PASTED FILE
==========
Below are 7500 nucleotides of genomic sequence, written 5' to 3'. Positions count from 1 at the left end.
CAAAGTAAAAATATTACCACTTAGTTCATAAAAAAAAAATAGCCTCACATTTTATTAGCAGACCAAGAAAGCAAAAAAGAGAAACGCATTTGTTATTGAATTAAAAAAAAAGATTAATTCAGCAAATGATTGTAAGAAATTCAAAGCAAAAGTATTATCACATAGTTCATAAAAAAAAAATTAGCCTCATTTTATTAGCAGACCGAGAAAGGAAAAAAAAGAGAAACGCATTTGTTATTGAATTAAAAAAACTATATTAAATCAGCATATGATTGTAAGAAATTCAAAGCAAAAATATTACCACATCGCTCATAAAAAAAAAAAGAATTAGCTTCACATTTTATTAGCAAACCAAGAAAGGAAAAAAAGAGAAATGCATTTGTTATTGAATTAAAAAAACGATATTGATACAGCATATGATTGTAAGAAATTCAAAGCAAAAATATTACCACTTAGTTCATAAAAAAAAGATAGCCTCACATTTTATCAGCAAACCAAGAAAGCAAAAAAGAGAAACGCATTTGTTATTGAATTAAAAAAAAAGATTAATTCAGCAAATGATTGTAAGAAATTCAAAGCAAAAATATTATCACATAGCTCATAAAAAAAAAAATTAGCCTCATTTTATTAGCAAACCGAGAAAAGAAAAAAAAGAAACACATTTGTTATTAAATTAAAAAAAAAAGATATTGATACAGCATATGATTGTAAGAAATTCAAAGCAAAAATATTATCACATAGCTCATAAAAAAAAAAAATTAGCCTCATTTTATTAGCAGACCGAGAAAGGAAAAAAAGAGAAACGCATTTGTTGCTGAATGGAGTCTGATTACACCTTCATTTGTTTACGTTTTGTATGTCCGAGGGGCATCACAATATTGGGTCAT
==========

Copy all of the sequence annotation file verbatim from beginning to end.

Below are 7500 nucleotides of genomic sequence, written 5' to 3'. Positions count from 1 at the left end.
CAAAGTAAAAATATTACCACTTAGTTCATAAAAAAAAAATAGCCTCACATTTTATTAGCAGACCAAGAAAGCAAAAAAGAGAAACGCATTTGTTATTGAATTAAAAAAAAAGATTAATTCAGCAAATGATTGTAAGAAATTCAAAGCAAAAGTATTATCACATAGTTCATAAAAAAAAAATTAGCCTCATTTTATTAGCAGACCGAGAAAGGAAAAAAAAGAGAAACGCATTTGTTATTGAATTAAAAAAACTATATTAAATCAGCATATGATTGTAAGAAATTCAAAGCAAAAATATTACCACATCGCTCATAAAAAAAAAAAGAATTAGCTTCACATTTTATTAGCAAACCAAGAAAGGAAAAAAAGAGAAATGCATTTGTTATTGAATTAAAAAAACGATATTGATACAGCATATGATTGTAAGAAATTCAAAGCAAAAATATTACCACTTAGTTCATAAAAAAAAGATAGCCTCACATTTTATCAGCAAACCAAGAAAGCAAAAAAGAGAAACGCATTTGTTATTGAATTAAAAAAAAAGATTAATTCAGCAAATGATTGTAAGAAATTCAAAGCAAAAATATTATCACATAGCTCATAAAAAAAAAAATTAGCCTCATTTTATTAGCAAACCGAGAAAAGAAAAAAAAGAAACACATTTGTTATTAAATTAAAAAAAAAAGATATTGATACAGCATATGATTGTAAGAAATTCAAAGCAAAAATATTATCACATAGCTCATAAAAAAAAAAAATTAGCCTCATTTTATTAGCAGACCGAGAAAGGAAAAAAAGAGAAACGCATTTGTTGCTGAATGGAGTCTGATTACACCTTCATTTGTTTACGTTTTGTATGTCCGAGGGGCATCACAATATTGGGTCAT